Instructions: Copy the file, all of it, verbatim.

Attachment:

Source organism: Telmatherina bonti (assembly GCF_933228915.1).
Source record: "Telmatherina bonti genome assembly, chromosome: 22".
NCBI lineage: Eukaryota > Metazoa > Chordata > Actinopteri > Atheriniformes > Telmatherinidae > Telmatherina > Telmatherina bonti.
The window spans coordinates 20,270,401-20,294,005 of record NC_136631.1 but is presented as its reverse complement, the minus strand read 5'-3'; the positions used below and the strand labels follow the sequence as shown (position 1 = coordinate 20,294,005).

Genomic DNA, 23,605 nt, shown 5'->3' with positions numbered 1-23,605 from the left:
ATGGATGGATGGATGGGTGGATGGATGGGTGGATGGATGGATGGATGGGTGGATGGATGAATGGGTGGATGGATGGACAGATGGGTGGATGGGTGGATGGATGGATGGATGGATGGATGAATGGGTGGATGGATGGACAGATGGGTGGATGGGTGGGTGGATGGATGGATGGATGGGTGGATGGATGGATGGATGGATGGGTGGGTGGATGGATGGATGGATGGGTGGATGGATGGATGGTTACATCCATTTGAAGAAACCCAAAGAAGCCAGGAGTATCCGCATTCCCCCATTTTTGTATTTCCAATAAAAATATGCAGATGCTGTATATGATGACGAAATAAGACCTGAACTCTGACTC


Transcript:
Source organism: Telmatherina bonti (assembly GCF_933228915.1).
Source record: "Telmatherina bonti genome assembly, chromosome: 22".
NCBI lineage: Eukaryota > Metazoa > Chordata > Actinopteri > Atheriniformes > Telmatherinidae > Telmatherina > Telmatherina bonti.
The window spans coordinates 20,270,401-20,294,005 of record NC_136631.1 but is presented as its reverse complement, the minus strand read 5'-3'; the positions used below and the strand labels follow the sequence as shown (position 1 = coordinate 20,294,005).

Genomic DNA, 23,605 nt, shown 5'->3' with positions numbered 1-23,605 from the left:
ATGGATGGATGGATGGGTGGATGGATGGGTGGATGGATGGATGGATGGGTGGATGGATGAATGGGTGGATGGATGGACAGATGGGTGGATGGGTGGATGGATGGATGGATGGATGGATGAATGGGTGGATGGATGGACAGATGGGTGGATGGGTGGGTGGATGGATGGATGGATGGGTGGATGGATGGATGGATGGATGGGTGGGTGGATGGATGGATGGATGGGTGGATGGATGGATGGTTACATCCATTTGAAGAAACCCAAAGAAGCCAGGAGTATCCGCATTCCCCCATTTTTGTATTTCCAATAAAAATATGCAGATGCTGTATATGATGACGAAATAAGACCTGAACTCTGACTC